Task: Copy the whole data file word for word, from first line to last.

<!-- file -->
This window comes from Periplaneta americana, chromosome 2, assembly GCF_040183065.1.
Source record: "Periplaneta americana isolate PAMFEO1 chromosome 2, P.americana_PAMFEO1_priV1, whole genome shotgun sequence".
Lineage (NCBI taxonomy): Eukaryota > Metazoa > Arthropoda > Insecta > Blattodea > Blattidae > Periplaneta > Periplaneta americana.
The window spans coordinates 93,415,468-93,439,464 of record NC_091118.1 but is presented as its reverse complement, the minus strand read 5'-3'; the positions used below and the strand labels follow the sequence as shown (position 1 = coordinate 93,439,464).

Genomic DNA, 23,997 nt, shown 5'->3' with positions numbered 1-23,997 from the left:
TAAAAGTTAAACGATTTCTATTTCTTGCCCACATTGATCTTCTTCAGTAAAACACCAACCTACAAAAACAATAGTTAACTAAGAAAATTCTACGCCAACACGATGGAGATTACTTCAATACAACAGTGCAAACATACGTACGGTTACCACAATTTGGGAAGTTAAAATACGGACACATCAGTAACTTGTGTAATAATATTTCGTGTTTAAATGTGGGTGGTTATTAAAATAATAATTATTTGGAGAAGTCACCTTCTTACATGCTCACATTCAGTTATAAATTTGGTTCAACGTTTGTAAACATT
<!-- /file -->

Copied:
This window comes from Periplaneta americana, chromosome 2, assembly GCF_040183065.1.
Source record: "Periplaneta americana isolate PAMFEO1 chromosome 2, P.americana_PAMFEO1_priV1, whole genome shotgun sequence".
Lineage (NCBI taxonomy): Eukaryota > Metazoa > Arthropoda > Insecta > Blattodea > Blattidae > Periplaneta > Periplaneta americana.
The window spans coordinates 93,415,468-93,439,464 of record NC_091118.1 but is presented as its reverse complement, the minus strand read 5'-3'; the positions used below and the strand labels follow the sequence as shown (position 1 = coordinate 93,439,464).

Genomic DNA, 23,997 nt, shown 5'->3' with positions numbered 1-23,997 from the left:
TAAAAGTTAAACGATTTCTATTTCTTGCCCACATTGATCTTCTTCAGTAAAACACCAACCTACAAAAACAATAGTTAACTAAGAAAATTCTACGCCAACACGATGGAGATTACTTCAATACAACAGTGCAAACATACGTACGGTTACCACAATTTGGGAAGTTAAAATACGGACACATCAGTAACTTGTGTAATAATATTTCGTGTTTAAATGTGGGTGGTTATTAAAATAATAATTATTTGGAGAAGTCACCTTCTTACATGCTCACATTCAGTTATAAATTTGGTTCAACGTTTGTAAACATT